Friday, May 11, 2012

New BottleDrop Return Center Serves People on Bike Poorly

Two racks appear to be in the general vicinity of the new BottleDrop Return facility, but neither are adjacent to the main entry. In general the facility serves people on bike but poorly. Considering the number of people who use bikes for basic mobility and can returns, this is not just inconvenient but even second-class.

The inside is, if not luxe, a serious improvement on the dirty, cramped, and stinky facilities that have evolved at most grocery stores.

But as you can see from the top image, one wave rack is across the parking lot, and a single staple rack is tucked around the corner. With plenty of parking stalls, it would be easy to create a bike corral in one or two of them.

Here's an example of an on on-street installation using parallel parking stalls.

Also vexing is the amount of sidewalk or wrong-way riding access to the site requires. The driveway has no signal, and to make a left turn out of (or north-bound right turn into) a person on bike must travel some distance to reach a signal and/or crosswalk.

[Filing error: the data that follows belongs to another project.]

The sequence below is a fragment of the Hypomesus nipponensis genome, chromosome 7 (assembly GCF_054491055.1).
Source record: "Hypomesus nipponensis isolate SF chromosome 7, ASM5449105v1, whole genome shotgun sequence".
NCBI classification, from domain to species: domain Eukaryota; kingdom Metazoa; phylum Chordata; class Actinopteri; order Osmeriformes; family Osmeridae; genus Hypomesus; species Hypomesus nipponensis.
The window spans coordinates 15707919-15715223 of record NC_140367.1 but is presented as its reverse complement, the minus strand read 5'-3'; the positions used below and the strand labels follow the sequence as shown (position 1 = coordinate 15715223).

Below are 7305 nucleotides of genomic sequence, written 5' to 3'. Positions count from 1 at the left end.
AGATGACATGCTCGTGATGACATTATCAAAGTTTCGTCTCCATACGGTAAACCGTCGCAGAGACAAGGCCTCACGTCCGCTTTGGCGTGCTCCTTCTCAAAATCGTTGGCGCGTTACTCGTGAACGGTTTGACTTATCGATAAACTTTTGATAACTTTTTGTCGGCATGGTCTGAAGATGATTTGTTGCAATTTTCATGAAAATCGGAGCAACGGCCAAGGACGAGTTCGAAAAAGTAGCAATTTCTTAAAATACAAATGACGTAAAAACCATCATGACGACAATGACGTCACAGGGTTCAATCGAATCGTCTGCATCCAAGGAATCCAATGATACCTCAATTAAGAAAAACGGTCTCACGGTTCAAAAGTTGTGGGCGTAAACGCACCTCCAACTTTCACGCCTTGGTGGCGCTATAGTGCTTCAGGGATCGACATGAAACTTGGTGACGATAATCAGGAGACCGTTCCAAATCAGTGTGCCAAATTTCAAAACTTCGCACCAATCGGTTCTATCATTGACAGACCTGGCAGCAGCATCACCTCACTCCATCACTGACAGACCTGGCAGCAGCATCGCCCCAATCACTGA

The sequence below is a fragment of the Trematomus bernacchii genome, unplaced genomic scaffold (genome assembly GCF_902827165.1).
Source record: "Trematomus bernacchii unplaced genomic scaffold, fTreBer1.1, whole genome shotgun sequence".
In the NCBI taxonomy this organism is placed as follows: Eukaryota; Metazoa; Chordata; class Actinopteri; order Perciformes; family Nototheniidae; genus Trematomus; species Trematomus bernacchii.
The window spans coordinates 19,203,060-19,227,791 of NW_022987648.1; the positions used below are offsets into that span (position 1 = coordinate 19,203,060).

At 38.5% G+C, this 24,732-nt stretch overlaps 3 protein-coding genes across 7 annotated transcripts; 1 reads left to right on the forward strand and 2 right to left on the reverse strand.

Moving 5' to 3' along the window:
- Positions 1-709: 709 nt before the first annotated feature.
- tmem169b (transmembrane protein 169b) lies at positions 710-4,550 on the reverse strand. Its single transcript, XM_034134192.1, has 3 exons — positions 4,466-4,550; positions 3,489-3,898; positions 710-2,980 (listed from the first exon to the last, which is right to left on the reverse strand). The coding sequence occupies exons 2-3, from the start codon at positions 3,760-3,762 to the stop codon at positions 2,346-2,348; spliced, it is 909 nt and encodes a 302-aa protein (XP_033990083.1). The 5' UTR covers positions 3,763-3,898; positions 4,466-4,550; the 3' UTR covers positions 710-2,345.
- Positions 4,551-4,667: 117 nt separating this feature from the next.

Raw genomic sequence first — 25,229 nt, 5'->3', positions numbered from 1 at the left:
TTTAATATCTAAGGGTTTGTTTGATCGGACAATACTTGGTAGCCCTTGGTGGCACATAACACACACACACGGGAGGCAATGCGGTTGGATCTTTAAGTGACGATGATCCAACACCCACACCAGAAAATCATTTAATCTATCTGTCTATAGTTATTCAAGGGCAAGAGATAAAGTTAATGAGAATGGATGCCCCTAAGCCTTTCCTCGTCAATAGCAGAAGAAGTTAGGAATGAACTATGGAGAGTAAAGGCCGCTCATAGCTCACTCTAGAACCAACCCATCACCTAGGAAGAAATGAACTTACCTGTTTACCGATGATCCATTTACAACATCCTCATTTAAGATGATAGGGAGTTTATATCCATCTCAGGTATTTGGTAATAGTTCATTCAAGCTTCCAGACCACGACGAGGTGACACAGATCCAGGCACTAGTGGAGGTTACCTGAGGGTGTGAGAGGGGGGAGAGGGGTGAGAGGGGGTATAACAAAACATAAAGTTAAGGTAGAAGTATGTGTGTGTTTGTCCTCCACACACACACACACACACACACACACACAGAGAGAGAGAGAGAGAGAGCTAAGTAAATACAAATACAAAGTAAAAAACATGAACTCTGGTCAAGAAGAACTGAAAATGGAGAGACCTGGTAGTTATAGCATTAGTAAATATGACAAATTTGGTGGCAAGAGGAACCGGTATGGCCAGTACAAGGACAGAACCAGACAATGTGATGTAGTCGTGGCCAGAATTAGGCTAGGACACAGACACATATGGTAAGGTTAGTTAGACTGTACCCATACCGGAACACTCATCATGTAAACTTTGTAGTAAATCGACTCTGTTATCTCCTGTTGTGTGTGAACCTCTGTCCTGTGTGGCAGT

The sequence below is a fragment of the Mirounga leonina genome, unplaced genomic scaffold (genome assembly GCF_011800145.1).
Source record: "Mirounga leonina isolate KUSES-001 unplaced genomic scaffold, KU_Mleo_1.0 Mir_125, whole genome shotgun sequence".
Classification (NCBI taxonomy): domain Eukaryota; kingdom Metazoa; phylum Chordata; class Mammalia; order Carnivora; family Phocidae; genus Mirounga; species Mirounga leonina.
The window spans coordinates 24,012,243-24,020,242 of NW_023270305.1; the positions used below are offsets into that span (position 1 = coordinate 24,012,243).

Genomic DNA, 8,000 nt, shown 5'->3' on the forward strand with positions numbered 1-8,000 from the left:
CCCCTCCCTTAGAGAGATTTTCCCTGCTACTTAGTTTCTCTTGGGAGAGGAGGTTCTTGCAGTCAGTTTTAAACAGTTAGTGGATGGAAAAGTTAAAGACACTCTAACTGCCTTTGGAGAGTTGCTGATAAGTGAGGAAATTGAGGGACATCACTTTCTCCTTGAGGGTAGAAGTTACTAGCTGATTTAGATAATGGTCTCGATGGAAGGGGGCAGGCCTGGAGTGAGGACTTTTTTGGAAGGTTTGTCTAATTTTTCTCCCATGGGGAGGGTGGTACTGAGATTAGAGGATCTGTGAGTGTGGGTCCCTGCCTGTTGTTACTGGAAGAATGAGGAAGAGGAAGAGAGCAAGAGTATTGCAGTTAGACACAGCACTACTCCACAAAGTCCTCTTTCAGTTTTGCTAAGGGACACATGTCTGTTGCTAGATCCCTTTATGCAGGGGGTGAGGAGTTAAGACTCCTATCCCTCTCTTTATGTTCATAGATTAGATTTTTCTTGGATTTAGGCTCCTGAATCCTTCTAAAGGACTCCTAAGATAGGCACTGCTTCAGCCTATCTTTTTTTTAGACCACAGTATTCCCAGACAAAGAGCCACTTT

This is a draw-back of our planning process: The site may function for "the safe, orderly and efficient circulation" and "safe and efficient movement of bicycles," but the access doesn't work very well at all. By Salem standards the bottle centers will be significant destinations for people on bike, but we treat the road access and assessment as if for cars only. This problem happens all up and down Commercial and Lancaster and other commercial corridors on 5 lane arterials. But it's especially problematic at sites that are important destinations for people who depend on bicycle transportation.

(Corral Photo: Greg Raisman)

Next Up - Site Plan Review for New Multi-Lane Motor Vehicle Sales and Service Complex

Wednesday, May 23rd, the Hearings Officer will hold a public hearing for a conditional use and site plan review at the very long and difficult multi-intersection of Hawthorne, I-5, Lancaster and Market Street.

With the long intersection of Hawthorne, the merging and weaving involved with the freeway on- and off-ramps, as well as Fred Meyer and Lancaster just off the picture, even with bike lanes this is a very stressful roadway for people on bikes. It's a real stretch to suggest that the existing facilities are adequate for "the safe, orderly and efficient circulation" and "safe and efficient movement of bicycles."  Adding another high-volume driveway will only make things worse.

What can the City do as mitigation?

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